The plants to be used to make up these types of ornamental hedges must always be chosen among those of the Italian flora such as boxwood, laurel (Laurus nobilis), yew (Taxus baccata), holm oak (Quercus ilex) etc. .
c) THE WINDBREAKS
Plants that can be used to build windbreaks must have certain characteristics. They are: rapid development, compactness, elasticity and height. The height, together with the elasticity, is certainly a very important quality, because the width of the coverage offered by the windbreak depends on it. In fact, the protected area is equal to ten times the height of the windbreak. This function is performed more by rows of trees than by actual hedges. A fairly common wind barrier is formed by rows of Italian cypress (Cupressus sempervirens). This plant has a compact crown, of good height and above all a fair elasticity, a basic feature to resist even the most impetuous wind. The Italian cypress can also be used to build tall hedges because, like many species of cypresses, it tolerates pruning quite well. Many other plants of the Cupressaceae family are used to form hedges or high barriers; among these the Leyland cypress (Cupressocyparis X Leylandii) stands out. This plant is particularly rustic, very resistant to pruning and indifferent to any type of soil. Furthermore, among its peculiarities there is a high rapidity of growth. We can also mention the Monterey cypress (Cupressus macrocarpa) as a windbreak tree, which is mainly used in coastal areas due to its resistance to brackish wind. In marine areas the Eucalyptus is equally widespread as a windbreak tree, both for its rapid growth and for its resistance to brackish winds, and, above all, because near the sea the temperature remains mild, an indispensable aspect for this species, which can not stand too intense cold. In many areas of Italy it is common to use cypress poplar, which is a very common variety of black poplar, to create windbreak barriers. This plant is called "cypress" poplar because it has a columnar bearing, branches very close to the trunk and therefore a very compact crown, reminiscent of the common cypress. It also has in common with the cypress the flexibility of the trunk and a good height. Cypress poplar is a fast growing plant that thrives and develops especially in constantly humid areas.
3) THE CLASSIFICATION BASED ON THE HEIGHT OF THE HEDGES
A further subdivision of the hedges is based precisely on the height of the hedges themselves: low or decorative hedges and high hedges or hedges. In fact, when the hedges do not reach forty centimeters in height, we should speak more precisely of woody border. The woody borders are made up of plants that do not reach great heights per se, such as boxwood, and must only fulfill an ornamental function. The difference between wooden borders and hedges of modest or medium height, on the one hand, and tall hedges or hedges, on the other, lies in the fact that the former allow the observer to dominate them, given their modest height, while the latter have precisely the task of closing the view on what is present "beyond". Among the species most used to build woody borders we remember Mahonia, Berberis thumbergi atroporpurea, the euonymus (Evonymus), lavender (Lavandula), Santolina chamaecyparissus, thyme (Thymus vulgaris) etc.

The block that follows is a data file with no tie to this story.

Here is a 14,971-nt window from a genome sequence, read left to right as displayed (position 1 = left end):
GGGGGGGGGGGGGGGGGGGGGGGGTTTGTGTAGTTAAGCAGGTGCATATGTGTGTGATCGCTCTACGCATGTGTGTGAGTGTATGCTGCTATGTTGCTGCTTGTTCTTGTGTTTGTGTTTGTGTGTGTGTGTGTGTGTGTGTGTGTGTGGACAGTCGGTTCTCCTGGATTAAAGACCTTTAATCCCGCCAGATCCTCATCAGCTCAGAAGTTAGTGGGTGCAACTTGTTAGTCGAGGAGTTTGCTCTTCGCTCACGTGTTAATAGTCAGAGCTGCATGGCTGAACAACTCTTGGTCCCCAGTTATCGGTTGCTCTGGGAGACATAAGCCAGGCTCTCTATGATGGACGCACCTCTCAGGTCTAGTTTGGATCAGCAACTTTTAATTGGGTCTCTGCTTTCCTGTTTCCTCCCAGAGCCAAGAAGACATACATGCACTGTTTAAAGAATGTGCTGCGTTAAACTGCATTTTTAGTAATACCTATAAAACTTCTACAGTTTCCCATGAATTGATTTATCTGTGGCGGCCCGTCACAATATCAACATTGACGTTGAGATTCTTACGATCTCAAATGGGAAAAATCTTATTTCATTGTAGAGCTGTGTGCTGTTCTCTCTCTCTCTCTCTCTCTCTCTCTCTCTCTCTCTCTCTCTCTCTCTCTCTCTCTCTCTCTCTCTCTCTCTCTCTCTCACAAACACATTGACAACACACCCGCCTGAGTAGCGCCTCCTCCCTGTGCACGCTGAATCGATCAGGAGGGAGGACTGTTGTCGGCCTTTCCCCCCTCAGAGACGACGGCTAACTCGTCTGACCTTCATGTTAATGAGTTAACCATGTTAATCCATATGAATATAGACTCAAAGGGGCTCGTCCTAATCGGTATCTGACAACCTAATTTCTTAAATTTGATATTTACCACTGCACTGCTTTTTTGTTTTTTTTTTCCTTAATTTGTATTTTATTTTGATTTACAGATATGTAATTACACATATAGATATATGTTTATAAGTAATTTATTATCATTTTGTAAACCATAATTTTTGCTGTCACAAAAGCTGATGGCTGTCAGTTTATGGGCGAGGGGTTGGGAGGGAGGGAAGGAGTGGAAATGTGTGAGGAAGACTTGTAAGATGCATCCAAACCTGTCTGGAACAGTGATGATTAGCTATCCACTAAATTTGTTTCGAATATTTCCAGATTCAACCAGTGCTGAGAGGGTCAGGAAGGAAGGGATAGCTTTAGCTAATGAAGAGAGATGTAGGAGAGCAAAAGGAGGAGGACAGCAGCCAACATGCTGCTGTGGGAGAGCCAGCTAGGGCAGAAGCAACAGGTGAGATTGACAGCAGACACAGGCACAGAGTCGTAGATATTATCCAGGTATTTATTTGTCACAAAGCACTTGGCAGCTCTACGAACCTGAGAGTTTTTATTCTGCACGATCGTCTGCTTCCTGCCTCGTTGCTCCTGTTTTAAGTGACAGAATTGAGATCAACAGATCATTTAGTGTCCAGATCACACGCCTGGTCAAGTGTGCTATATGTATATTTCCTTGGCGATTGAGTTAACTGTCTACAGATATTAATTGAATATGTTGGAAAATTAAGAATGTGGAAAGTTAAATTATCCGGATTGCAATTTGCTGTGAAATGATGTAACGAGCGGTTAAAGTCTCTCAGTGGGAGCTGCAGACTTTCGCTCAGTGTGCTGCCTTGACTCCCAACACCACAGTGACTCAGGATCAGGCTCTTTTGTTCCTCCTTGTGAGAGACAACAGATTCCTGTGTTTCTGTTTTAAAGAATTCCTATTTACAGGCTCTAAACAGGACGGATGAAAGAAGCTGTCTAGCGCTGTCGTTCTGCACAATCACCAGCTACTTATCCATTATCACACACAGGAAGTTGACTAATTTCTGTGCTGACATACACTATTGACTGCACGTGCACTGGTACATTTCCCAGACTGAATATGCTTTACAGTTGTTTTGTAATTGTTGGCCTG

The high hedges are made up of plants that in nature have a bearing of several meters, such as the holm oak (Quercus Ilex), which easily reaches 20-25 meters in height with a crown diameter that can reach 15. Dates these characteristics, it is self-evident that it will be used for large hedges that can reach 6-8 meters or more, or to form isolated solid geometric figures such as truncated cone or spherical, dimensionally considerable. Among the plants that are often used to build this type of hedges, the cypress and cherry laurel (Prunus laurocerasus) stand out. The latter plant is widely cultivated in urban areas because it tolerates polluted environments. The cherry laurel grows quickly and is used for hedges that can reach and exceed 3-4 meters in height. The cherry laurel, like holm oak and cypress, is an evergreen plant. With these plants, hedges are created that have an ornamental value: for example, with them you can create real green walls at the edge of the garden, to frame the garden itself, or you can create large isolated figures. However, to obtain these effects, you need a large garden, and suitable means to reach the top of the plants.
The Hedges: when gardening becomes art (2nd Part)
Hedges: when gardening becomes art (3rd Part)
The Hedges: when gardening becomes art (4th Part)
– AA.VV. "THE GREAT BOOK OF FLOWERS AND PLANTS" Selection from Reader's Digest – Milan – 1978
– E.Susini "MY FLOWERS AND MY GARDEN" Edagricole 1987
– E. Susini "HEDGES AND BORDERS" Edagricole
– E. Susini "GUIDE TO THE DESIGN OF SMALL GARDENS" Edagricole
– M.G.Bellardi "MAL BIANCO SU LAUROCERASO" Taken from "GIARDINI" May 2005
– M.Ferrari "LIMANTRIA OR BOMBICE ODD" Taken from "GIARDINI" May 2005
– M.Ferrari, A.Menta, E.Marcon, A.Montermini "DISEASES AND PARASITES OF FLOWERING, ORNAMENTAL AND FORESTAL PLANTS" Edagricole
– M.Ferrari, D. Medici "TREES AND SHRUBS IN ITALY – recognition manual" Edagricole 2003
– L.Crespi "BONSAI – practical guide to art and cultivation" Fabbri editori 1989
– G.Oelker "FLORICULTURE HANDBOOK" Edagricole 1957